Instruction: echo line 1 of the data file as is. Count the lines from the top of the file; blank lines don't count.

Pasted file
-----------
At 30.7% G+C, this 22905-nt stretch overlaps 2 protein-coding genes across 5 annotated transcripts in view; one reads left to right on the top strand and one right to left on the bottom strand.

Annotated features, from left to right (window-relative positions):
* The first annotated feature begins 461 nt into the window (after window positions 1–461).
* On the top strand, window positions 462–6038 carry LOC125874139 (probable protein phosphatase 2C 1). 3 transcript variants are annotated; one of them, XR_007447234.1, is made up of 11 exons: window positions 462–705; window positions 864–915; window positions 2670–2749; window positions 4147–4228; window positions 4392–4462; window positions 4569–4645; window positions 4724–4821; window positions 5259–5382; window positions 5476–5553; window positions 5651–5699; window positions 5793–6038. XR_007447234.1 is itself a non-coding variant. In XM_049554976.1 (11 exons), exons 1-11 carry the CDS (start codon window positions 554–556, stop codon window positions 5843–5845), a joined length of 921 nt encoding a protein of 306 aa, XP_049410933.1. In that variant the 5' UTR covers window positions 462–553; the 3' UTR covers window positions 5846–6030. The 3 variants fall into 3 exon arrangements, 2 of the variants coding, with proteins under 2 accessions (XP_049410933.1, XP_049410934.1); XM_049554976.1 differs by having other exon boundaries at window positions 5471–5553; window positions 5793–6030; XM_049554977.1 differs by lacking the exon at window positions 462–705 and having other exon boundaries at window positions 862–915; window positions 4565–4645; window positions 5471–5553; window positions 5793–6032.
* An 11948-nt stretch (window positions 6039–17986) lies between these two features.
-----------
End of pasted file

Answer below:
At 30.7% G+C, this 22905-nt stretch overlaps 2 protein-coding genes across 5 annotated transcripts in view; one reads left to right on the top strand and one right to left on the bottom strand.